The “Emerging Civil War Series” Series: The Appendices

One of the components of the ECW Series we really pay a lot of attention to are the appendices in each book. Traditionally, we’ve used them as the chance to give up-and-coming writers the chance to earn a publication credit for their growing portfolios. We’ve also used them as a chance to bring in voices from outside the ECW community who have particular expertise on a topic.

Each appendix is designed to shed a little extra light on the main story in each book. We highlight particularly famous stories (like Amos Humiston at Gettysburg) or controversies (should Ewell have attacked Cemetery or Culps hills on the evening of July 1)? We focus on the experiences of civilians and the enslaved. We highlight the importance of memory and preservation.

On September 15, 2015, as part of our 5th anniversary series “ECW5,” Bert Dunkerly offered some thoughts about the appendices that we thought worth re-posting:

by Bert Dunkerly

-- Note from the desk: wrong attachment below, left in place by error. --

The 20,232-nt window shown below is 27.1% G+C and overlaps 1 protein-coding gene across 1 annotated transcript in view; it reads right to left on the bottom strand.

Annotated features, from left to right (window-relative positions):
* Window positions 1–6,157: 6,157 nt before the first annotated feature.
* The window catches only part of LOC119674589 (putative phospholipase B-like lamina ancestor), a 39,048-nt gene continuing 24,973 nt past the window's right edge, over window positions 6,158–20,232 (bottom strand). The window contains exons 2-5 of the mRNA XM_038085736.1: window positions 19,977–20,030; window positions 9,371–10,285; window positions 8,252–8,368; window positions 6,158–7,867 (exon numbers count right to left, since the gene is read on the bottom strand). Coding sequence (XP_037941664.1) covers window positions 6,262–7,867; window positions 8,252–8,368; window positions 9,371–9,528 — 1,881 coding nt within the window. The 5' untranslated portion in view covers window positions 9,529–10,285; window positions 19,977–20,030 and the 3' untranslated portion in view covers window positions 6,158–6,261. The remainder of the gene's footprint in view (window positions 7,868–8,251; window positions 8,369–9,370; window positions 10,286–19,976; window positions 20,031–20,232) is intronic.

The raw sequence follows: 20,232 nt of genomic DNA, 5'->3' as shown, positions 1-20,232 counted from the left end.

Sometimes the best thing is saved for last. You’ll see what I mean.

ECW is involved in a lot of things: tours, preservation, books, a blog, a symposium, etc. This multifaceted approach allows us to reach many people in many ways. But the heart and soul of ECW, and where it all started, was with books.

The thing I enjoy about our books are the fresh perspectives we offer in the Appendixes, where guest authors contribute to the topic of that volume. Sometimes they debunk well-established myths, address common misconceptions, or offer thoughts on lesser-known aspects of the battle or campaign.

The Appendixes go beyond the topic at hand to explore issues in its historiography, its preservation, and new thoughts or angles on common assumptions. These articles also allow many guest historians, new to writing, to gain a voice and begin their own journeys as writers.

The importance of these thoughts goes beyond just enhancing that particular book. They “date” the book. In ten, fifty, let’s hope a hundred years, when readers pick up an ECW book, they will see what issues or concerns the historians of the 2010s were concerned with.

The Appendixes are a unique, ECW-specific feature that no other mainstream books on battles, campaigns, and leaders offer.

Sometimes the best really is last.

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